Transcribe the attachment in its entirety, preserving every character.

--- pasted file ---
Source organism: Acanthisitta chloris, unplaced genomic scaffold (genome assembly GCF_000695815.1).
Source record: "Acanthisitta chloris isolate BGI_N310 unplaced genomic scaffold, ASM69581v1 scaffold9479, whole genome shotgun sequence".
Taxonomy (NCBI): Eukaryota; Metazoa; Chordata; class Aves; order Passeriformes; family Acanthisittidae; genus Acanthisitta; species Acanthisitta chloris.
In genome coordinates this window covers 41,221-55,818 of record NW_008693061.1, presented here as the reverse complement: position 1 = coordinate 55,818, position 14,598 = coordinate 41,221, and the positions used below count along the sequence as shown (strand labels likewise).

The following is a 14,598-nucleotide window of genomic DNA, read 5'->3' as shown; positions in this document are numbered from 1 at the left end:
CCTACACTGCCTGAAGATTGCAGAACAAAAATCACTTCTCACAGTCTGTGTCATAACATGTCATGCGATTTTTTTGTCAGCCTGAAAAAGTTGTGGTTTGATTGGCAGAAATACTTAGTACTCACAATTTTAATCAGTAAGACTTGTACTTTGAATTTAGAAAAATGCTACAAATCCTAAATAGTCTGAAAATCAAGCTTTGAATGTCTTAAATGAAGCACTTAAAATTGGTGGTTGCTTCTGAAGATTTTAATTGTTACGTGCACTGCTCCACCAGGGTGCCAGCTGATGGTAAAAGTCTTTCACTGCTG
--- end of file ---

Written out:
Source organism: Acanthisitta chloris, unplaced genomic scaffold (genome assembly GCF_000695815.1).
Source record: "Acanthisitta chloris isolate BGI_N310 unplaced genomic scaffold, ASM69581v1 scaffold9479, whole genome shotgun sequence".
Taxonomy (NCBI): Eukaryota; Metazoa; Chordata; class Aves; order Passeriformes; family Acanthisittidae; genus Acanthisitta; species Acanthisitta chloris.
In genome coordinates this window covers 41,221-55,818 of record NW_008693061.1, presented here as the reverse complement: position 1 = coordinate 55,818, position 14,598 = coordinate 41,221, and the positions used below count along the sequence as shown (strand labels likewise).

The following is a 14,598-nucleotide window of genomic DNA, read 5'->3' as shown; positions in this document are numbered from 1 at the left end:
CCTACACTGCCTGAAGATTGCAGAACAAAAATCACTTCTCACAGTCTGTGTCATAACATGTCATGCGATTTTTTTGTCAGCCTGAAAAAGTTGTGGTTTGATTGGCAGAAATACTTAGTACTCACAATTTTAATCAGTAAGACTTGTACTTTGAATTTAGAAAAATGCTACAAATCCTAAATAGTCTGAAAATCAAGCTTTGAATGTCTTAAATGAAGCACTTAAAATTGGTGGTTGCTTCTGAAGATTTTAATTGTTACGTGCACTGCTCCACCAGGGTGCCAGCTGATGGTAAAAGTCTTTCACTGCTG